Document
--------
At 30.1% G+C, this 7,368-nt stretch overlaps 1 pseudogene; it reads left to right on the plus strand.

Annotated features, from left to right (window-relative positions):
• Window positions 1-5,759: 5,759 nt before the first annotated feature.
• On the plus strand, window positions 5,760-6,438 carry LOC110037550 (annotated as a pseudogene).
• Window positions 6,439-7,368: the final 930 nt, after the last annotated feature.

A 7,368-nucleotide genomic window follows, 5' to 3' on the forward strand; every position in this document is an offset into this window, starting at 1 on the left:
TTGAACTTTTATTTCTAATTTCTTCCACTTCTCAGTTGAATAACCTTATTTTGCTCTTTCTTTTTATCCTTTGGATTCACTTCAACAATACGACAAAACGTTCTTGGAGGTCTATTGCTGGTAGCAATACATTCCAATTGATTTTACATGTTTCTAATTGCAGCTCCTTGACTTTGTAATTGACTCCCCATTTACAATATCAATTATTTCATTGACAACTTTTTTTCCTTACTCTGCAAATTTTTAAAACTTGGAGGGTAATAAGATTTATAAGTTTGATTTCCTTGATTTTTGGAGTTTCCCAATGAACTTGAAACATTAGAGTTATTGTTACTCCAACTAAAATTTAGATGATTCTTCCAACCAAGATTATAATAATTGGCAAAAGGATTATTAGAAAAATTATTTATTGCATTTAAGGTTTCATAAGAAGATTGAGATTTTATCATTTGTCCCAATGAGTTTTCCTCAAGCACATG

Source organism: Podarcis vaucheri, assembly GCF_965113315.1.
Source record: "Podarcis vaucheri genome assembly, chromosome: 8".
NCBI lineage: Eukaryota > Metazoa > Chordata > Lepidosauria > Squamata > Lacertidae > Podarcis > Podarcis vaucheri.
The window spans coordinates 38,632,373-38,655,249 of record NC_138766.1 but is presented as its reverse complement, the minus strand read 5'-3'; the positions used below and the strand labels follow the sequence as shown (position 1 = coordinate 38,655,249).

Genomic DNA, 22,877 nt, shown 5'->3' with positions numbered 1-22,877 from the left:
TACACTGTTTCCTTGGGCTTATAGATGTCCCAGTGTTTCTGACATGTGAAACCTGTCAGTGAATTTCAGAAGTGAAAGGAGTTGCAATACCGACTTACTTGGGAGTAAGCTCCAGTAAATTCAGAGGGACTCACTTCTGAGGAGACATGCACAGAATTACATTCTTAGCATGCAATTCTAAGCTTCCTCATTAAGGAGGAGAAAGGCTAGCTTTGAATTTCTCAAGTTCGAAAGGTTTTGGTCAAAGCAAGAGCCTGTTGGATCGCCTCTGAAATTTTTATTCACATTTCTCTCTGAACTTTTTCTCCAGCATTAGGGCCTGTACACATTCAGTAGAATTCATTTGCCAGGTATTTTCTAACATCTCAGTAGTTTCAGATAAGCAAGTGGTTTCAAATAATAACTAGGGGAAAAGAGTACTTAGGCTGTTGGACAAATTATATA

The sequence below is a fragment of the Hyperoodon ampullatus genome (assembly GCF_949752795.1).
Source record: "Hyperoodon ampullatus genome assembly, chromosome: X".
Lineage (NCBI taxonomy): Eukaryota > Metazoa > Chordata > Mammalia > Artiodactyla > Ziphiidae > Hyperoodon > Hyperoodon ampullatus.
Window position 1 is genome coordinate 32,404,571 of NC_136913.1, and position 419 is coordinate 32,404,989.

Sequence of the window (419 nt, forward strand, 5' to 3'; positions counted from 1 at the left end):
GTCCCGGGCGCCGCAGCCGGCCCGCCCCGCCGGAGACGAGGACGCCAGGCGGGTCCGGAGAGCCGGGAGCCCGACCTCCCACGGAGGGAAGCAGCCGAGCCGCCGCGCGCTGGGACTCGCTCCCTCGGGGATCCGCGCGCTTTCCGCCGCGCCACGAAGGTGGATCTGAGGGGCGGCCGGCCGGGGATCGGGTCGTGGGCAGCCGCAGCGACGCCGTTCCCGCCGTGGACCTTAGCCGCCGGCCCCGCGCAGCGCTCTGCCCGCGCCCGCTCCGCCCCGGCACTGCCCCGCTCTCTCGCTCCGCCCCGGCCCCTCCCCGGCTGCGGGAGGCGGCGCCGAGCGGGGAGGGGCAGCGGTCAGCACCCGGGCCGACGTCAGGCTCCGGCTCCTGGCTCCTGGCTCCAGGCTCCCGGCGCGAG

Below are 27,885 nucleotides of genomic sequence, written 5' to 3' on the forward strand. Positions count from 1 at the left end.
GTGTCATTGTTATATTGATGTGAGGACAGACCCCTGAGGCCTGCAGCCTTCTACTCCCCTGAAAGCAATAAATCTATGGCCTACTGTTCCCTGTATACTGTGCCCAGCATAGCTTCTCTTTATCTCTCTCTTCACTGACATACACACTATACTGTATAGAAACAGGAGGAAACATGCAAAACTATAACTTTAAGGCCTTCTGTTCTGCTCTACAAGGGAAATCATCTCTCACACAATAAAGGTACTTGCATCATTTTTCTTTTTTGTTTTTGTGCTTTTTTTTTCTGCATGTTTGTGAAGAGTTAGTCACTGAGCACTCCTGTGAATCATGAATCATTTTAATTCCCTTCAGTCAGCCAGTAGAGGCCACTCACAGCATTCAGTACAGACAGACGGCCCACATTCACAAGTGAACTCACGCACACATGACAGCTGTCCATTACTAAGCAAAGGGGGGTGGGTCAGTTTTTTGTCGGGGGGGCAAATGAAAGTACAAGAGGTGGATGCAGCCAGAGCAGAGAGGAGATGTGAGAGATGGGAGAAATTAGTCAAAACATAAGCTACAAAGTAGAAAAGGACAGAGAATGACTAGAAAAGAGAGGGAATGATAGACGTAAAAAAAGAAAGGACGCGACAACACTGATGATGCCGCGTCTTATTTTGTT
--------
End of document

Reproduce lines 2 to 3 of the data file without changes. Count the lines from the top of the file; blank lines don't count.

Annotated features, from left to right (window-relative positions):
• Window positions 1-5,759: 5,759 nt before the first annotated feature.